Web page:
Max Johnson

United Kingdom

Petitioning to change organ donation laws since he was 9 years old.
SuperKind - Social Action and Philanthropy in Schools - Star

Just before his 9th birthday, Max got very sick and was diagnosed with dilated cardiomyopathy, a disease which caused his heart to get much too big meaning that it couldn’t pump blood around his body properly. Max and his family were told that the only way to make him fully better forever was a heart transplant (where doctors would take someone who recently died’s heart and put it in Max’s chest instead of his own heart). Max was put on the urgent heart transplant waiting list, but he soon found out that the waiting list was very long. He learnt that people had to ‘opt-in’ (give permission) to organ donation before they die, and many people weren’t doing this because they simply didn’t know about it! So many people’s organs that could have been donated to save a life were not able to be used.

Max Johnson

While Max was nervously waiting for a heart to be donated, he decided to try and change the situation so that people would no longer have to face the same long and nerve-wracking wait that he had. First, he set out to raise awareness of organ donation so that more people would ‘opt-in’. He told his story on a BBC 2 documentary called ‘Heart Transplant – A Chance to Live’, and increased organ donation registrations by 500% overnight!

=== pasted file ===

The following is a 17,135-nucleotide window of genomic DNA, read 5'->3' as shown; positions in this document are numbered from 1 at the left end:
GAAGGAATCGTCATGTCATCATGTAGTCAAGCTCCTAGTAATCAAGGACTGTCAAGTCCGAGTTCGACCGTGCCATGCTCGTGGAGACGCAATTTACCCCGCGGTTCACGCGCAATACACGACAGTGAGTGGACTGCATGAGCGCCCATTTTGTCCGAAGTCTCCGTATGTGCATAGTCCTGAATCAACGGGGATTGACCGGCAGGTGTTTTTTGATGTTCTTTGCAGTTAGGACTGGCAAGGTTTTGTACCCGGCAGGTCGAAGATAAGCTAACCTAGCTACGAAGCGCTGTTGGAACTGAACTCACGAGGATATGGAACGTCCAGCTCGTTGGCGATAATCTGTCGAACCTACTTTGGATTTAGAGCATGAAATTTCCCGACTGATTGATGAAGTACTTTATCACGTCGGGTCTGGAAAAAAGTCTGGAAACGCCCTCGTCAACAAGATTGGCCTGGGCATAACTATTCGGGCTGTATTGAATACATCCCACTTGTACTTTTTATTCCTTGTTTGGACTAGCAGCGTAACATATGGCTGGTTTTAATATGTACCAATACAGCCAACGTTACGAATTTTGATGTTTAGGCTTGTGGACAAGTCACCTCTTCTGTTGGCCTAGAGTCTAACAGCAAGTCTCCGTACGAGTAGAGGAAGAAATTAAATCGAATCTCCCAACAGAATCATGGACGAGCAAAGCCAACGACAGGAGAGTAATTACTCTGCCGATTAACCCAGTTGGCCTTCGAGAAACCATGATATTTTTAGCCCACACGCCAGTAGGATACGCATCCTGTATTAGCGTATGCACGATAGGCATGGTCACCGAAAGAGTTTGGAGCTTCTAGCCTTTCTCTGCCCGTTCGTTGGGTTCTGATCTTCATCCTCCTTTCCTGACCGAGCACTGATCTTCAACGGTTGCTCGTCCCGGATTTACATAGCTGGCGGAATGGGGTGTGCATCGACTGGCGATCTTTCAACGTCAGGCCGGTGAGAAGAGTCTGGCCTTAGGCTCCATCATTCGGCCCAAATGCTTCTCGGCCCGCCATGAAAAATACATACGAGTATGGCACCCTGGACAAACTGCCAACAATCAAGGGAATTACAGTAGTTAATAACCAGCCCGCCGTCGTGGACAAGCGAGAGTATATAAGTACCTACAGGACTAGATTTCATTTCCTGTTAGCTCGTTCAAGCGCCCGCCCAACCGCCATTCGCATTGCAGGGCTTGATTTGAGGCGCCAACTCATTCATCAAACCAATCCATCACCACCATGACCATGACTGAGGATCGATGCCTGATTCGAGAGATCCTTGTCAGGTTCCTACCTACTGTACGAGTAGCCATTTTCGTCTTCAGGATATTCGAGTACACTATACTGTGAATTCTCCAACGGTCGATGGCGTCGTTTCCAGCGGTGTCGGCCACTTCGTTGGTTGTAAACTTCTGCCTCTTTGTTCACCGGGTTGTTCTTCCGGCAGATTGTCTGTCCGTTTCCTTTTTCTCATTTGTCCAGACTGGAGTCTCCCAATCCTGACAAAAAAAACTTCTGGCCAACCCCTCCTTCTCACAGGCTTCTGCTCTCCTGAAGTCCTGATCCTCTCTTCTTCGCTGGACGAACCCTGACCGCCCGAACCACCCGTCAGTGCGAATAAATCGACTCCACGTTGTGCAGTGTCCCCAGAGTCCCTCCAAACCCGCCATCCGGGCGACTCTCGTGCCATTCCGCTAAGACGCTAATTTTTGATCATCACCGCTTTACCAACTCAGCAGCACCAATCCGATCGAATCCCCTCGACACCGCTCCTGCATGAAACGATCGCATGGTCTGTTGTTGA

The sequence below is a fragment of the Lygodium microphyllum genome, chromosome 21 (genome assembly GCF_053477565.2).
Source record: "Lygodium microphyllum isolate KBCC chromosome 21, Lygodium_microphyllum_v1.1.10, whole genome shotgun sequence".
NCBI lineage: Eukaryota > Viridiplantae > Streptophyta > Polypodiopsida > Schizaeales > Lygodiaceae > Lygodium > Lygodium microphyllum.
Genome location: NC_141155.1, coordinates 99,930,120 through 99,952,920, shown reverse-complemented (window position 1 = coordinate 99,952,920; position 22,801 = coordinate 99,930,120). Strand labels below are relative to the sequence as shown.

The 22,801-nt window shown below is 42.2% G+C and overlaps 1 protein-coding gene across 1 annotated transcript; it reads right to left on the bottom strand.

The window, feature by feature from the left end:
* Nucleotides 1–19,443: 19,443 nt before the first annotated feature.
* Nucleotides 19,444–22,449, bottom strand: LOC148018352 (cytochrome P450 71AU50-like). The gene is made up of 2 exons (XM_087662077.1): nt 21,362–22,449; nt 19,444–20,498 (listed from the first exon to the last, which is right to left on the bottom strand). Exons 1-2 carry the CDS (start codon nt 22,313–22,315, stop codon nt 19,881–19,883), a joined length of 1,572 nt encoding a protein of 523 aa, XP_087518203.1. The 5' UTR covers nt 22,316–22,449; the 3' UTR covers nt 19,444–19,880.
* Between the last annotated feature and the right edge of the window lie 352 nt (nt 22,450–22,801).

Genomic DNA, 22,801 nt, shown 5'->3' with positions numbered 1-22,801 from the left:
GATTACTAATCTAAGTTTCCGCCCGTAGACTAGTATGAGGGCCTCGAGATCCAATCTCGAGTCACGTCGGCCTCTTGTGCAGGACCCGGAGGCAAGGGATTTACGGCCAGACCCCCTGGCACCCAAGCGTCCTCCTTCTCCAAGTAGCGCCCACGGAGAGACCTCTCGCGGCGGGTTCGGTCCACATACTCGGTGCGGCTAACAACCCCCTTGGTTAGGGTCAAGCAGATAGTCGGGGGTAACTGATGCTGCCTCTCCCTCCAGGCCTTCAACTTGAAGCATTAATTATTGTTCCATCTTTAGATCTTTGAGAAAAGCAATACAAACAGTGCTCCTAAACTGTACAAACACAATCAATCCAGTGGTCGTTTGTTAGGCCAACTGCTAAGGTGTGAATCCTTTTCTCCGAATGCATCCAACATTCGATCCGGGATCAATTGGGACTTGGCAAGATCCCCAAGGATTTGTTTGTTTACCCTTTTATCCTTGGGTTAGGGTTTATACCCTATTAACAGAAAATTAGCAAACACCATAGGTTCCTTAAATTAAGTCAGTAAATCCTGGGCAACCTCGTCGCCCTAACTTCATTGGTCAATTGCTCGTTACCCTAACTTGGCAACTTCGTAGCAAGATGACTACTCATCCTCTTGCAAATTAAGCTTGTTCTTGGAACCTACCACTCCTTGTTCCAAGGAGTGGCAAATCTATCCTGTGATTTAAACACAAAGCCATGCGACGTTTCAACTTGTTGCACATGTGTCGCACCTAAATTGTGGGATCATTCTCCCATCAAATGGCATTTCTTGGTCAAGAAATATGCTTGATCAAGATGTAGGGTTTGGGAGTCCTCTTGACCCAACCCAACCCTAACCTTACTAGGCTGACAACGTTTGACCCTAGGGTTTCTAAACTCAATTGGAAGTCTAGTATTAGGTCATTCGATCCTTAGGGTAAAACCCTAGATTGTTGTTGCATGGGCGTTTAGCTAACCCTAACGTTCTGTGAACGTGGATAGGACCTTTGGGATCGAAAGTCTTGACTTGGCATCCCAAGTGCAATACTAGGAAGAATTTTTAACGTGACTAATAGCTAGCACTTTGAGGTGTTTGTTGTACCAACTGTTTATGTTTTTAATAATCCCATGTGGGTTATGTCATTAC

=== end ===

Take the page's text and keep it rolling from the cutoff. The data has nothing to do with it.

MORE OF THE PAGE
Next, he decided to try and change the law so that people no longer needed to ‘opt-in’ to organ donation. He spearheaded The Mirror campaign to ‘Change the Law for Life’ and inspired almost 15,000 people to sign a petition to make organ donation ‘opt-out’. When Theresa May, the Prime Minister at the time, saw Max’s story she was completely taken aback by it and pushed for the ‘The Organ Donation Deemed Consent Bill’, also known as an ‘opt-out’ organ donation system, in England and Northern Ireland, which was brought into practice in Spring 2020. The law has been named ‘Max and Keira’s law’ after Max and his amazing heart donor, Keira. 

In the time that Max was petitioning, he received a call to tell him that a heart had been donated and doctors were ready to transplant it. Max was whisked into the operating theatre and given his new heart, which enabled him to get back to doing all the sorts of things that 9-year-olds like to do! Now Max is an active supporter of the British Heart Foundation charity and travels around the country speaking to people and encouraging them to support the British Heart Foundation. In October 2018, Max won the Pride of Britain ‘Child of Courage’ award for his amazing work. Since then, Max has continued to be rewarded for his amazing work, winning the ‘British Citizen Youth Award’ in October 2022.

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